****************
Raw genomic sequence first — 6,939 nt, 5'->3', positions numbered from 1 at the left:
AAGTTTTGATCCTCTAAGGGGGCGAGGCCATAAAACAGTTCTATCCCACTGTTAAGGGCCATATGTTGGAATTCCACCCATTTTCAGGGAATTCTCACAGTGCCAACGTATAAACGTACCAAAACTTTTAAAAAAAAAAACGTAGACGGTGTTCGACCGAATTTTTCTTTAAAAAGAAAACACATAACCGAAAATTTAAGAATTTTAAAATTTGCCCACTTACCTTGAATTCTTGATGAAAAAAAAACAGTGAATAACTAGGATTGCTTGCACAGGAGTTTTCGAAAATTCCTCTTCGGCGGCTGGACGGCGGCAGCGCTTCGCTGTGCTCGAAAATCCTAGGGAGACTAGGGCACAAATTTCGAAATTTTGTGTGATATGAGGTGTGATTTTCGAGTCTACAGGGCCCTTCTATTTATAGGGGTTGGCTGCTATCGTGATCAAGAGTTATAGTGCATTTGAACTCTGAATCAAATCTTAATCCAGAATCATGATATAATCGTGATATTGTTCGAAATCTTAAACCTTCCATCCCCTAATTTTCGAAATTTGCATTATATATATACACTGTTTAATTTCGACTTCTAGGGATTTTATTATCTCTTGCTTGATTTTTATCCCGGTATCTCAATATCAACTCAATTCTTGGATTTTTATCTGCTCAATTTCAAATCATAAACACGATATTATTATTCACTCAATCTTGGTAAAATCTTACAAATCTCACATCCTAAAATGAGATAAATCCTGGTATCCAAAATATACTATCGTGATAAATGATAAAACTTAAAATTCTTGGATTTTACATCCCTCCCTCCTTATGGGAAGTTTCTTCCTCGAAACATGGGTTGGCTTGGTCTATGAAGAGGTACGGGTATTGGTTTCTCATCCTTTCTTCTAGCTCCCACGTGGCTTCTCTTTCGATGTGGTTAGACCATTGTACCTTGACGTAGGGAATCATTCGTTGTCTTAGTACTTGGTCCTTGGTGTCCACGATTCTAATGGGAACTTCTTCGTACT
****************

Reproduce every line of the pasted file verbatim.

Raw genomic sequence first — 6,939 nt, 5'->3', positions numbered from 1 at the left:
AAGTTTTGATCCTCTAAGGGGGCGAGGCCATAAAACAGTTCTATCCCACTGTTAAGGGCCATATGTTGGAATTCCACCCATTTTCAGGGAATTCTCACAGTGCCAACGTATAAACGTACCAAAACTTTTAAAAAAAAAAACGTAGACGGTGTTCGACCGAATTTTTCTTTAAAAAGAAAACACATAACCGAAAATTTAAGAATTTTAAAATTTGCCCACTTACCTTGAATTCTTGATGAAAAAAAAACAGTGAATAACTAGGATTGCTTGCACAGGAGTTTTCGAAAATTCCTCTTCGGCGGCTGGACGGCGGCAGCGCTTCGCTGTGCTCGAAAATCCTAGGGAGACTAGGGCACAAATTTCGAAATTTTGTGTGATATGAGGTGTGATTTTCGAGTCTACAGGGCCCTTCTATTTATAGGGGTTGGCTGCTATCGTGATCAAGAGTTATAGTGCATTTGAACTCTGAATCAAATCTTAATCCAGAATCATGATATAATCGTGATATTGTTCGAAATCTTAAACCTTCCATCCCCTAATTTTCGAAATTTGCATTATATATATACACTGTTTAATTTCGACTTCTAGGGATTTTATTATCTCTTGCTTGATTTTTATCCCGGTATCTCAATATCAACTCAATTCTTGGATTTTTATCTGCTCAATTTCAAATCATAAACACGATATTATTATTCACTCAATCTTGGTAAAATCTTACAAATCTCACATCCTAAAATGAGATAAATCCTGGTATCCAAAATATACTATCGTGATAAATGATAAAACTTAAAATTCTTGGATTTTACATCCCTCCCTCCTTATGGGAAGTTTCTTCCTCGAAACATGGGTTGGCTTGGTCTATGAAGAGGTACGGGTATTGGTTTCTCATCCTTTCTTCTAGCTCCCACGTGGCTTCTCTTTCGATGTGGTTAGACCATTGTACCTTGACGTAGGGAATCATTCGTTGTCTTAGTACTTGGTCCTTGGTGTCCACGATTCTAATGGGAACTTCTTCGTACT